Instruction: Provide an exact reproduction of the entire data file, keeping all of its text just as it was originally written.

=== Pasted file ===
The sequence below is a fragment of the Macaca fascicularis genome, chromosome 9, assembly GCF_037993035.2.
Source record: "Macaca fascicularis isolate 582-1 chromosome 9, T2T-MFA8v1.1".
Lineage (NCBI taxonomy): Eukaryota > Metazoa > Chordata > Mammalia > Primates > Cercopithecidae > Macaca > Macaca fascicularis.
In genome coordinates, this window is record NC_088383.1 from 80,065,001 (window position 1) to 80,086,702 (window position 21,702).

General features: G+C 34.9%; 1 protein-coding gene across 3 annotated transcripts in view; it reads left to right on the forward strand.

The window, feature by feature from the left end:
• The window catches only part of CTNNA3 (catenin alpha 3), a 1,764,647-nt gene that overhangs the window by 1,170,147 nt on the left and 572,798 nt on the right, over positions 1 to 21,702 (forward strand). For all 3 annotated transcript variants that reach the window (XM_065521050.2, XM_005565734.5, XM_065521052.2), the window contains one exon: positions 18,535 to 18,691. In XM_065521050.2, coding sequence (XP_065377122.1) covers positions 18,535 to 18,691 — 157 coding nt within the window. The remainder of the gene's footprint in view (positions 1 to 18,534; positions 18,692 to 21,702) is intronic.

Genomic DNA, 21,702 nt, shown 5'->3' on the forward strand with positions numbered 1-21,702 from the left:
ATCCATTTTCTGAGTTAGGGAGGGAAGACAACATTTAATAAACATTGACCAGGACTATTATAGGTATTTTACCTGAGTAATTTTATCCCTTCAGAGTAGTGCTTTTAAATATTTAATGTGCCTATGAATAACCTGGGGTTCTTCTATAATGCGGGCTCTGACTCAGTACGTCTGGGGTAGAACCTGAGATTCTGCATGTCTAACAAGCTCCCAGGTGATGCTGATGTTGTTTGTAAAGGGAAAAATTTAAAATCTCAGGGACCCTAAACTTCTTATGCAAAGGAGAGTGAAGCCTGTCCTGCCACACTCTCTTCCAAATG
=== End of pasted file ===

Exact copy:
The sequence below is a fragment of the Macaca fascicularis genome, chromosome 9, assembly GCF_037993035.2.
Source record: "Macaca fascicularis isolate 582-1 chromosome 9, T2T-MFA8v1.1".
Lineage (NCBI taxonomy): Eukaryota > Metazoa > Chordata > Mammalia > Primates > Cercopithecidae > Macaca > Macaca fascicularis.
In genome coordinates, this window is record NC_088383.1 from 80,065,001 (window position 1) to 80,086,702 (window position 21,702).

General features: G+C 34.9%; 1 protein-coding gene across 3 annotated transcripts in view; it reads left to right on the forward strand.

The window, feature by feature from the left end:
• The window catches only part of CTNNA3 (catenin alpha 3), a 1,764,647-nt gene that overhangs the window by 1,170,147 nt on the left and 572,798 nt on the right, over positions 1 to 21,702 (forward strand). For all 3 annotated transcript variants that reach the window (XM_065521050.2, XM_005565734.5, XM_065521052.2), the window contains one exon: positions 18,535 to 18,691. In XM_065521050.2, coding sequence (XP_065377122.1) covers positions 18,535 to 18,691 — 157 coding nt within the window. The remainder of the gene's footprint in view (positions 1 to 18,534; positions 18,692 to 21,702) is intronic.

Genomic DNA, 21,702 nt, shown 5'->3' on the forward strand with positions numbered 1-21,702 from the left:
ATCCATTTTCTGAGTTAGGGAGGGAAGACAACATTTAATAAACATTGACCAGGACTATTATAGGTATTTTACCTGAGTAATTTTATCCCTTCAGAGTAGTGCTTTTAAATATTTAATGTGCCTATGAATAACCTGGGGTTCTTCTATAATGCGGGCTCTGACTCAGTACGTCTGGGGTAGAACCTGAGATTCTGCATGTCTAACAAGCTCCCAGGTGATGCTGATGTTGTTTGTAAAGGGAAAAATTTAAAATCTCAGGGACCCTAAACTTCTTATGCAAAGGAGAGTGAAGCCTGTCCTGCCACACTCTCTTCCAAATG